How to Inspire – Not Pressure – Children to Learn

Another school year has started for many kids, and with it comes the pleasant and exciting feeling of a fresh start for both students and parents. “This year will be greater!” “This year we will do better!”

Both parents and students aspire to do and be better than the past year. We want better grades, better study habits, and definitely a better attitude towards school. But what if we all aspire for more than simply getting better grades? To aspire for our children to love learning in and for itself? Not for the grades or any other prize or recognition, but to simply love knowledge itself.

It is now very common to be in a fast-paced system of learning, and often, children get burned out by the end of the first half of the school year. Children’s schedules are often filled to the brim with academics, leaving very little time for play – and even for rest.

I think what we really want for our children is just the opposite. We want our children to have space, to breathe, to rest – to just be. These moments are what gives them the opportunity to move beyond information, so that they could ponder on what they have learned. “Idle” moments like these help them appreciate learning rather than see it as another task.

William Butler Yeats said, “Education is not the filling of a pail, but the lighting of a fire.” Such fire will not come about by merely filling their minds with information or by giving them a busy schedule of extracurricular activities, but by forming significant relationships and creating meaningful life experiences. These can come about by providing them with daily opportunities with these key elements in mind: something to love, something to do, and something to think about.

Something to love: When they get home from school, it would be a great welcome to come home to someone or something that they love. It could be through a conversation about their day with their mom or dad, a time of play with their pet, an opportunity to play or take care of the younger sibling, an afternoon at the basketball court, or a few minutes tending to their own small patch of garden. We often neglect this simple need because of our own busy lives as parents. We would rather focus on efficiency and better productivity. But we have to understand that this love will propel and inspire them to want to learn more. When kids do something they love after a long day of doing the “work” of learning, this calms their minds and hearts and is rewarding in itself. It gives them a fresh boost of energy when they have to go back to doing the work of learning. Not to mention that when they have a passion for something, it inspires them to learn more about it on their own.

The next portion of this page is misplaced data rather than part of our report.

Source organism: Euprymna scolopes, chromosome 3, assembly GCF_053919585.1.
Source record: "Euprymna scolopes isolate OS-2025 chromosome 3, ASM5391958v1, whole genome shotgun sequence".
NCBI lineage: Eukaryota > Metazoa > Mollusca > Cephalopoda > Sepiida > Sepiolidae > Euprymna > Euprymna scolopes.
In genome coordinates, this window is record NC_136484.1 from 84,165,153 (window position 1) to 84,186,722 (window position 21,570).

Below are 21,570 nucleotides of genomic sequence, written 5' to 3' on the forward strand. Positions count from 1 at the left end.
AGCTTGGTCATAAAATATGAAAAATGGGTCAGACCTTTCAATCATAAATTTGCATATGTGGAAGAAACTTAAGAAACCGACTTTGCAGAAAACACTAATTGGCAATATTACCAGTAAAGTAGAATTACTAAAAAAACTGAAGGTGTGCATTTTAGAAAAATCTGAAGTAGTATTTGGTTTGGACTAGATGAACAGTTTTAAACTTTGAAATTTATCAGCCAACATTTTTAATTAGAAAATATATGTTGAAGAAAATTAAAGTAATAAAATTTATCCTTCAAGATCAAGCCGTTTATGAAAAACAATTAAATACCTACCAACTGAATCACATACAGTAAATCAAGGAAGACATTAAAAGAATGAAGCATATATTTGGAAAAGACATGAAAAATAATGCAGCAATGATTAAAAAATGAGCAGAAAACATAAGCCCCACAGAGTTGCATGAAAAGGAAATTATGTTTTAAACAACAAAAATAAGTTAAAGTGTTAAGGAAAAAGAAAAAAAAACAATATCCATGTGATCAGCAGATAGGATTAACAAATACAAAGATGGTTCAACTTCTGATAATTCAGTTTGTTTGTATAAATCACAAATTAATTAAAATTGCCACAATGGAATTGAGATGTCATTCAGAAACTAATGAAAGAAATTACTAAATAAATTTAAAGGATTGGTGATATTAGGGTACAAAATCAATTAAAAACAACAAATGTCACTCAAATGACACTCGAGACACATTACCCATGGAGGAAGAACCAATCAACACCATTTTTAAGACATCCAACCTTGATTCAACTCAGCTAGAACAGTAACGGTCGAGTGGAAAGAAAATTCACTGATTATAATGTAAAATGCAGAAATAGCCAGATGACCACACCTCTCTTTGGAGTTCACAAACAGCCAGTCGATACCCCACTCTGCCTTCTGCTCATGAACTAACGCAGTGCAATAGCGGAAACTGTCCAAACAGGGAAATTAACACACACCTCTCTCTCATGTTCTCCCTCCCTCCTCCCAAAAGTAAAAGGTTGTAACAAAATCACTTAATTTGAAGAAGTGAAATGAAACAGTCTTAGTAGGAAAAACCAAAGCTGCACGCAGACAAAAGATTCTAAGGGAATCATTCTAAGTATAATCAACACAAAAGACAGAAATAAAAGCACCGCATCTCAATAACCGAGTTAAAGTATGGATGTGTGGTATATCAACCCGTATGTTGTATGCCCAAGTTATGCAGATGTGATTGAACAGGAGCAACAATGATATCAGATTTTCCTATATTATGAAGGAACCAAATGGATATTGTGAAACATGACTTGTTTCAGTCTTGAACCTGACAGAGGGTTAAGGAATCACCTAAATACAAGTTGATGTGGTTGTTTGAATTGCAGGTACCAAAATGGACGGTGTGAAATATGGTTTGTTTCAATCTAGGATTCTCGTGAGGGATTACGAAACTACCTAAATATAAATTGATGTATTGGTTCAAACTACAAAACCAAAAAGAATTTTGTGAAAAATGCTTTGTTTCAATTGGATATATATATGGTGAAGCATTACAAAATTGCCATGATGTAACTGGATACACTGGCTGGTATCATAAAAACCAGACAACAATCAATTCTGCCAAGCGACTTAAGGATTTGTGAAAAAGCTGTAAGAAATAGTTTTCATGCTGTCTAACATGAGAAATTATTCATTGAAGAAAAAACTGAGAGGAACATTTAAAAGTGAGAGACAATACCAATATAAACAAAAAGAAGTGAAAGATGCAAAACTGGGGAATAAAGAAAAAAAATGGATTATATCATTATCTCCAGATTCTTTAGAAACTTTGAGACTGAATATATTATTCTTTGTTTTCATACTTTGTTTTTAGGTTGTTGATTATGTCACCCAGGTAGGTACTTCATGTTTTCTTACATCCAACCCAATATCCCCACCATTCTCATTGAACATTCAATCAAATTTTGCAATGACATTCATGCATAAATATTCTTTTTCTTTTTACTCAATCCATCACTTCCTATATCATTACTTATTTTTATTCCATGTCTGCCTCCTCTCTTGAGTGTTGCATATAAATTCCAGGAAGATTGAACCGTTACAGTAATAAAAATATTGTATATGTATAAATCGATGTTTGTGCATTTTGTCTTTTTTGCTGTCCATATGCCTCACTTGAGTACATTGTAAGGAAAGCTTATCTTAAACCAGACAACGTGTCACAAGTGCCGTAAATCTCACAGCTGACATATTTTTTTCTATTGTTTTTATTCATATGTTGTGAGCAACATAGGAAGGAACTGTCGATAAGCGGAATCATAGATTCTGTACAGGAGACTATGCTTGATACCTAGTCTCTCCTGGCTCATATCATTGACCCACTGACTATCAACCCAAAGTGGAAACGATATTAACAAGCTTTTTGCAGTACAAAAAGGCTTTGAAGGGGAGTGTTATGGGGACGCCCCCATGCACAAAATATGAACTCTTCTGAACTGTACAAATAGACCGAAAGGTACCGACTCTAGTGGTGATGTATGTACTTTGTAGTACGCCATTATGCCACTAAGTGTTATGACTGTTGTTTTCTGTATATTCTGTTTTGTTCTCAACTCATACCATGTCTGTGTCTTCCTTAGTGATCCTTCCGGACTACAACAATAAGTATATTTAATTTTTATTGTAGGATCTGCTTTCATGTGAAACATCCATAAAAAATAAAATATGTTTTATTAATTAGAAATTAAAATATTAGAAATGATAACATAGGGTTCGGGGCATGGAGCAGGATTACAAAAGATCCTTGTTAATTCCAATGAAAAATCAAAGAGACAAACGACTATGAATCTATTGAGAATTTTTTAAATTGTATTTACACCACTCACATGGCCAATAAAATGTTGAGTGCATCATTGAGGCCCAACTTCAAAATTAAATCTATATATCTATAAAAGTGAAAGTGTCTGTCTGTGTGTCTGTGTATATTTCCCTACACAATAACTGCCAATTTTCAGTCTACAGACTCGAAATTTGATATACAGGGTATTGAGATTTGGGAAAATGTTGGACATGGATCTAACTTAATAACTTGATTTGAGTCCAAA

Something to do: Giving them something to do with their hands will build in them the joy and discipline of making things. Doing things that are worthwhile, rather than just spending hours on video games, will help them discover their talents and passions. It may be painting, setting the dining table, sewing, wood work, gardening, crochet, helping cut out the vegetables for dinner, or stirring the soup as it simmers. Doing worthwhile activities like these allows the opportunity for children to value the work that their hands produce. Especially in this digital generation, letting kids work with their hands expands their experiences and boosts their confidence in facing life, seeing that they can produce and that their hands are powerful to create. The habit of doing activities like these for 15 minutes a day can go a very long way.

Something to think about: Ideas like love, friendship, truth, and happiness feed and nourish the mind.  When ideas like these are planted, they linger in the child’s thoughts, giving them something to ponder on. Such ideas are planted through stories and conversations. Reading aloud great books to them before bed time, having conversations about their day, and ending with questions like, “What do you think?” or “How do you feel about it?” Giving them ideas to ponder on inspires an openness to learn that does not come from being pressured to perform, but from a desire to better understand life and the world they live in. These new ideas and thoughts build up and pave the way to a richer understanding of life.

I have seen how these three elements have helped my own children deepen their love and thirst for learning without having to prepare much. And, rather than just pushing what I wanted them to accomplish, it all started from being sensitive to their being – by truly knowing and listening to them.

Amidst the busyness of a new school year, let us all try and be purposeful in providing space for our children to love, to do, and to think about. Let us trust that it will bear fruit and encourage our children to love learning in and for itself.

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